Jay Inslee and Rob McKenna clashed over same-sex marriage, Medicaid and the best way to get more money to the state’s public schools Thursday night.
Each accused the other of ignoring the “will of the voters” when it was convenient. Each claimed the ability to forge bipartisan consensus while contending the other was tainted by their recent government service.
But neither broke completely new ground in a televised gubernatorial debate in Seattle sponsored by most of the city’s television stations.
. . . The Democratic former congressman continued to call a possible property tax shift to rearrange funding for public schools a gimmick. Legislative budget leaders of both parties have suggested the state assume more of the property taxes now collected by school districts.
“It’s a classic maneuver by politicians in Olympia,” Inslee said. Unlike McKenna, he hasn’t been in Olympia the last seven years, he added.
“The reason he hasn’t been in Olympia the last seven years is because he’s been in Washington, D.C., the last 15 years,” McKenna shot back, adding Inslee could bring the national level of gridlock and partisanship to the state capital. While he’s worked with members of both parties to pass key legislation for his two terms as attorney general, he said Inslee has a reputation for strong partisanship on his legislation.
Not always, Inslee countered. He worked with a Kansas Republican in the fight to help Boeing get into a position to win an Air Force contract to build the next generation of refueling tankers.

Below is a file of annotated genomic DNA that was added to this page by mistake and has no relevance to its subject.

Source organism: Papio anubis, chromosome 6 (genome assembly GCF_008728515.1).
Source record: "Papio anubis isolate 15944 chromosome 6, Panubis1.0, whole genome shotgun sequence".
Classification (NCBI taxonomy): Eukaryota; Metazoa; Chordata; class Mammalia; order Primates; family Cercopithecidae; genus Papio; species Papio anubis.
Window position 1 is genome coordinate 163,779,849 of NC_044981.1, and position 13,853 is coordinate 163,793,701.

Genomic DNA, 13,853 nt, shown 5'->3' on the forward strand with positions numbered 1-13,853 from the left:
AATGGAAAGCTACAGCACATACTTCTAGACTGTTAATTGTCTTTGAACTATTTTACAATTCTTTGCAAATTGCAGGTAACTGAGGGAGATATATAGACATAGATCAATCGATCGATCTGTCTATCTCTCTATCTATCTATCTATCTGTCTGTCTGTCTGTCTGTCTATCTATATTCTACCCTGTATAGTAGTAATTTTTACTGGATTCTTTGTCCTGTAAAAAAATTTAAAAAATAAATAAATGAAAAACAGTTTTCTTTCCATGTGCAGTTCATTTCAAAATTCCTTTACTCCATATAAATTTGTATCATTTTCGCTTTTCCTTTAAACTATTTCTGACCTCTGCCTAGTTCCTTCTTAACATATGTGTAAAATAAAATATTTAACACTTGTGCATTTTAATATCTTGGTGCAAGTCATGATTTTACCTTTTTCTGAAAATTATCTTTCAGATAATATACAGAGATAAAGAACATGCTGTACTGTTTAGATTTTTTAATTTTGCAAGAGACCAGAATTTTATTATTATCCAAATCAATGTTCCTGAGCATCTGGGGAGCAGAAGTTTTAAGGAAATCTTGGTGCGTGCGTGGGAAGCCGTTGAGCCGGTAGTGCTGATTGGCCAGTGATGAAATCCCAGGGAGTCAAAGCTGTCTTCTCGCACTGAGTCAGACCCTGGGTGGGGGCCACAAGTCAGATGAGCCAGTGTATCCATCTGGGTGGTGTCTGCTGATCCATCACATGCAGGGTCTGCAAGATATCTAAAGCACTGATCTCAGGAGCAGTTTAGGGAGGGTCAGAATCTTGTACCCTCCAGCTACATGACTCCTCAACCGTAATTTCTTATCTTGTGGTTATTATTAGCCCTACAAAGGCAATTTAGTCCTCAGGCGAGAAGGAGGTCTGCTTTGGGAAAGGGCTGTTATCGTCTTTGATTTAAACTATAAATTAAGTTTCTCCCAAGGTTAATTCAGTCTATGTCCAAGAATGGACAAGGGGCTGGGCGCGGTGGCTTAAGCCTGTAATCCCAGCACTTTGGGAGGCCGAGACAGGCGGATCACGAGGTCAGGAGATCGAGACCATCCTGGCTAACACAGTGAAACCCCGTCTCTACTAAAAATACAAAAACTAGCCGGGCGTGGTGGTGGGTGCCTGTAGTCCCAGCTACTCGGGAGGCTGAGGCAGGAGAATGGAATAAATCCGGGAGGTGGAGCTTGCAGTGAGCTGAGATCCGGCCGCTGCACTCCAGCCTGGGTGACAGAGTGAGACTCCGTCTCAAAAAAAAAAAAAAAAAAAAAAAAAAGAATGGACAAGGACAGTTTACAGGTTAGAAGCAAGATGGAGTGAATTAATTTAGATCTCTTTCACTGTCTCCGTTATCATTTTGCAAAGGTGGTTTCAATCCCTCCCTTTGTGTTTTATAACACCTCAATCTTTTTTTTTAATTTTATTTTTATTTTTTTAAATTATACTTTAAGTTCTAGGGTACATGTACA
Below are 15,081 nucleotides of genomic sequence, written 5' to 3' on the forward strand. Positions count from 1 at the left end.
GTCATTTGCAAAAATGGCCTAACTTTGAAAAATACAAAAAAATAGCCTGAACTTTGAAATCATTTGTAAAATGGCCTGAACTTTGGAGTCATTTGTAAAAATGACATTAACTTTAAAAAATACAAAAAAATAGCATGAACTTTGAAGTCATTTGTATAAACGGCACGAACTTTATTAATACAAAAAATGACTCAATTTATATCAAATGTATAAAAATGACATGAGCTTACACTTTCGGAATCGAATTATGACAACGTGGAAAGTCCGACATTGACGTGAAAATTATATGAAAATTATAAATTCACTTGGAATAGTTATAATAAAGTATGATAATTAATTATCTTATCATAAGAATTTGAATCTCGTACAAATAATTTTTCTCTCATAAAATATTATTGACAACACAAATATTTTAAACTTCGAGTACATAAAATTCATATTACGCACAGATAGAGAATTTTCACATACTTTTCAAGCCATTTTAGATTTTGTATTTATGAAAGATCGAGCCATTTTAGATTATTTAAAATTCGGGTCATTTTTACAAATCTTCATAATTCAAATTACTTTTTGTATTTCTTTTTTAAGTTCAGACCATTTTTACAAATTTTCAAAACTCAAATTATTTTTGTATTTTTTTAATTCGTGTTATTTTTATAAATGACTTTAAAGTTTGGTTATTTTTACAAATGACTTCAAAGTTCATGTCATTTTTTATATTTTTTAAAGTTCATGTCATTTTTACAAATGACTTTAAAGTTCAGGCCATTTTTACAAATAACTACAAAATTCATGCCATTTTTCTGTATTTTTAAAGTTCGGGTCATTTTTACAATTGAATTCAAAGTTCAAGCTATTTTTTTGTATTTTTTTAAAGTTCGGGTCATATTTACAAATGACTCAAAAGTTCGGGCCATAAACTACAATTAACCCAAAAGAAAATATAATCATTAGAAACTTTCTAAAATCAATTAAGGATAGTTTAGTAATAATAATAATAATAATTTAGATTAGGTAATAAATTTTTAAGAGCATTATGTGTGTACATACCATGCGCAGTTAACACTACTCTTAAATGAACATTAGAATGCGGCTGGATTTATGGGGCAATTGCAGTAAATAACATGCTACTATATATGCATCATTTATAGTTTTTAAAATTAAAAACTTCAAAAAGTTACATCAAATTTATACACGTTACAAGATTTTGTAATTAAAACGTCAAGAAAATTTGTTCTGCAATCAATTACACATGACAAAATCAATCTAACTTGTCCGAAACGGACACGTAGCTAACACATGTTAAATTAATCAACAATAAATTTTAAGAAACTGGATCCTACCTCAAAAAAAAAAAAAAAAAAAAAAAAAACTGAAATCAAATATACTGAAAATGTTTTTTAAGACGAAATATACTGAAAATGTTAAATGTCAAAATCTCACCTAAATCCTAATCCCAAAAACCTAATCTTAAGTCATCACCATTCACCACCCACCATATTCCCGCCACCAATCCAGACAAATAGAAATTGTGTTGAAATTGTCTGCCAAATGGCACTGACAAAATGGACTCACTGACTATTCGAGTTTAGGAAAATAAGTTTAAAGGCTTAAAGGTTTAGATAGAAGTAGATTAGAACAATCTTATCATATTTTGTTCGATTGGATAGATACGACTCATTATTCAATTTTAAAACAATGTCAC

Much of the debate was spent restating long-standing positions about jobs, the economy and the state’s budget. Inslee plugged better management techniques, lower health care costs and support for key industries that will bring out the “secret sauce” of Washington ingenuity.
McKenna talked for across the board help to small businesses, less government regulation and lower costs for workers compensation rates. He said the state sales tax needs to be extended to online purchases to help “brick and mortar” storefronts.
Neither would support extending the sales tax to certain services like hair and nail salons or professional offices.
Inslee said he supported the ballot measure for same-sex marriage; McKenna said he supported the current state law, which allows everything but marriage through civil unions, but would honor the will of the voters if Referendum 74 passes.
Inslee has problems respecting the voters’ will on supermajority requirements for taxes, said McKenna, who supports those provisions and has defended them for the state in court. McKenna has problems respecting the will of the voters on not changing the state’s workers compensation system, Inslee countered. Voters have turned down changes like he’s proposing to that system on several occasions.
The two candidates both oppose a ballot measure that would legalize marijuana for adult use in Washington, but Inslee said he’d respect the will of the voters if it passes and fight any attempt by the Legislature to restrict or modify the law. McKenna said he thinks passing the law would jeopardize the state’s medical marijuana system by inviting federal prosecutions, so he wouldn’t rule out Legislative action.
“If the Legislature took that step, I’d have to consider the reason they did it. But I doubt they’d do it,” he said.